Google led me to this site which has some good examples and some performance/comparison details too:

so I tried this…

mysql> SELECT * FROM quotes WHERE id >= (SELECT FLOOR( MAX(id) * RAND()) FROM quotes ) ORDER BY id LIMIT 1;
 | id | quote | author | genre |
 |84 | Men are like wine - some turn to vinegar, but the best improve with age. | Pope John XXIII | age
 1 row in set (1.54 sec)

then this…

mysql> SELECT * FROM quotes ORDER BY RAND() LIMIT 0,1;
 | id | quote | author | genre |
 |29470 | The good die young, because they see it's no use living if you have got to be good. | John Barrymore | good
 1 row in set (0.73 sec)

and found to my surprise that in this case, looking at the timings, the simple approach looks to be faster – probably because of the relatively small table and its simple structure?

Anyway, that’s the database side of things sorted, the next part is to put together some PHP code to allow searching for quotes based on author, partial quote or genre, and to write a simple “random quote” generator kind of thing.



Minecraft and Minecraft Pocket Edition Servers on Ubuntu Linux

I was asked to set up some Home LAN Minecraft and Pocketmine Servers for my children, so they can play at home and online with their friends in a safe/private environment – I was also interested in the geekier side of setting these servers up and seeing what all the Minecraft fuss is about 🙂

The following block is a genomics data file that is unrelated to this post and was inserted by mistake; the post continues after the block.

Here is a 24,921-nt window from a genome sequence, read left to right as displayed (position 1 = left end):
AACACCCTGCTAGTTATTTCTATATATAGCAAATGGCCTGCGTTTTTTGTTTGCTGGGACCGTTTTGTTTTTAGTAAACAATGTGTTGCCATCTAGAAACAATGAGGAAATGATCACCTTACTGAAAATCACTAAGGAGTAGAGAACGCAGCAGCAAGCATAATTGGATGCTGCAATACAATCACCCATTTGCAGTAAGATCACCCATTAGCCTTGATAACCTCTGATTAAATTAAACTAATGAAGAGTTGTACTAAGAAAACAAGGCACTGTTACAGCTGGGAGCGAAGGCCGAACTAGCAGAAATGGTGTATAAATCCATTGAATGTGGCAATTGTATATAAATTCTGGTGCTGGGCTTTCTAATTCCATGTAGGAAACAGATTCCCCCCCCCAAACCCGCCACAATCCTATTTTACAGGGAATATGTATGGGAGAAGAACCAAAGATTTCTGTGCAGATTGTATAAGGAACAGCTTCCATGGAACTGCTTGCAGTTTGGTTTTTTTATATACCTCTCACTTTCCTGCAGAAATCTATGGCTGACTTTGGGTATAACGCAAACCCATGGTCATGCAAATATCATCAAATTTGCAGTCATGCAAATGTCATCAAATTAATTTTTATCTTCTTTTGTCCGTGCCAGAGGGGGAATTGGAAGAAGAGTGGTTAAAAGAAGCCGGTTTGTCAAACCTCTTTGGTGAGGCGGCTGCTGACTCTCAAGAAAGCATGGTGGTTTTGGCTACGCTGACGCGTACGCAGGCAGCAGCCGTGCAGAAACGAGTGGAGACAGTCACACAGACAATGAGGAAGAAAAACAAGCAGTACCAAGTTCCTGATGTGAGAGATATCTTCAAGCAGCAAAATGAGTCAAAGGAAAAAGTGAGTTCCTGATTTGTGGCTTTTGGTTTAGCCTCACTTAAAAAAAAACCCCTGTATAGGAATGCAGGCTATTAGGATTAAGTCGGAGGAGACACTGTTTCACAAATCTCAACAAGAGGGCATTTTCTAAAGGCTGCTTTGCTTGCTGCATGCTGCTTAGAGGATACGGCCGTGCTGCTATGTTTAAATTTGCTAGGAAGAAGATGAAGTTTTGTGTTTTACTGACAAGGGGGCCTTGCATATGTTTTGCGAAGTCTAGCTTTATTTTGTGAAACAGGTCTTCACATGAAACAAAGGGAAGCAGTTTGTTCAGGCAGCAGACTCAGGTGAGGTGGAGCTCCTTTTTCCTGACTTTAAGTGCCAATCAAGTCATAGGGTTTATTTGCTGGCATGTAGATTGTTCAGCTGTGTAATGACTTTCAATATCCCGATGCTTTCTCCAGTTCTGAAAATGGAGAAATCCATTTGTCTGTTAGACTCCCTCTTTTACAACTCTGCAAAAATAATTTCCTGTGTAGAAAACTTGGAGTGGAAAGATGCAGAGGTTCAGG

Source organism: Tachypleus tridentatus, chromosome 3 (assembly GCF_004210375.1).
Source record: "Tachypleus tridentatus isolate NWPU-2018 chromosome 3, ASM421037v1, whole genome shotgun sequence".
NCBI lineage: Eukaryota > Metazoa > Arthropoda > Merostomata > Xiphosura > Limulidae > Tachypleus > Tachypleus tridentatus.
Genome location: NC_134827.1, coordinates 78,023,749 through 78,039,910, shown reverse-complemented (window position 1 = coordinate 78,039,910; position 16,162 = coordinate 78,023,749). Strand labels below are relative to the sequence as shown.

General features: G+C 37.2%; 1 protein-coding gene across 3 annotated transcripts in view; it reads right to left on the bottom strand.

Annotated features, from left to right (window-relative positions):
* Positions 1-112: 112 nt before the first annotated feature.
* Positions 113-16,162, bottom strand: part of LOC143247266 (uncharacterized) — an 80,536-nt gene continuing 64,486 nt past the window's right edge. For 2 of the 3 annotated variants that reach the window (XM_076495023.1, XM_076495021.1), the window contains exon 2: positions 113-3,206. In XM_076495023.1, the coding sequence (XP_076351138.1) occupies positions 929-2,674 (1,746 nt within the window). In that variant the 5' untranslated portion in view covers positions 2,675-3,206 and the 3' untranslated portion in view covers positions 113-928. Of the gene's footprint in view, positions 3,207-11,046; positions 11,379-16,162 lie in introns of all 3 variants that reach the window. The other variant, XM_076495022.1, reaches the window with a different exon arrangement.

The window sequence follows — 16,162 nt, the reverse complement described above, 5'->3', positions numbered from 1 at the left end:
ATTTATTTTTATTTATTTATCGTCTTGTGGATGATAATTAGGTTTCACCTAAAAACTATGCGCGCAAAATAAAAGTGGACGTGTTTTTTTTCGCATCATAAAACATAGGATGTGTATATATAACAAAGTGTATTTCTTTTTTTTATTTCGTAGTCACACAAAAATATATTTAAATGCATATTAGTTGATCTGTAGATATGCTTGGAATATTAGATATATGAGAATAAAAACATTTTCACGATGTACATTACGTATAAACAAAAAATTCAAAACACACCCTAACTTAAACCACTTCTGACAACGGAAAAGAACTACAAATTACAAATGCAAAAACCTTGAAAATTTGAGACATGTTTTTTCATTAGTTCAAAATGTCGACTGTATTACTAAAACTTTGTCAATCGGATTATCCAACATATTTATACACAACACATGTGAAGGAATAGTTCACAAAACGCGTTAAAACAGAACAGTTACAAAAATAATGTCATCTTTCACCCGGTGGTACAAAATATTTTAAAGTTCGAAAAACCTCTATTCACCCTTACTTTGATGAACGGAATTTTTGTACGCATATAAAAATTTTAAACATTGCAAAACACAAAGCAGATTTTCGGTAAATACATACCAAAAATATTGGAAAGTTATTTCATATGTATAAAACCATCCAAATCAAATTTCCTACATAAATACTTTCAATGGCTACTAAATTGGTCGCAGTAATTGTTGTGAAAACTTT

This post covers:

  • setting up a “normal” Minecraft Server on Linux
  • setting up a Minecraft Pocket Edition Server on Linux
  • getting started with the Linux “screen” command to manage multiple Minecraft Server processes

Setting up a normal Minecraft server on Linux (and I’d imagine any other OS) is very easy – you just need Java and the minecraft server jar file which you can get here:


And as that page says, just sort out Java then kick off the process like this:

 java -Xmx1024M -Xms1024M -jar minecraft_server.jar nogui

Making sure you change the minecraft_server.jar  to match the name of the file you downloaded (e.g. minecraft_server.1.7.4.jar or whatever).

I originally put that command in a script and started it with nohup, but realised that you then lose the ability to interact with the process, so I have changed my approach and use the screen command which is much better – see the notes below on how that can be done, it’s easy and very useful.

Also, I think it’s safer to stop your Minecraft server/world cleanly by doing “stop” in the console, rather than Ctrl-c or killing the PID – after doing this I stopped getting these error messages in the console output:

 [ERROR] A level 8 error happened: "Uninitialized string offset: 8192" in...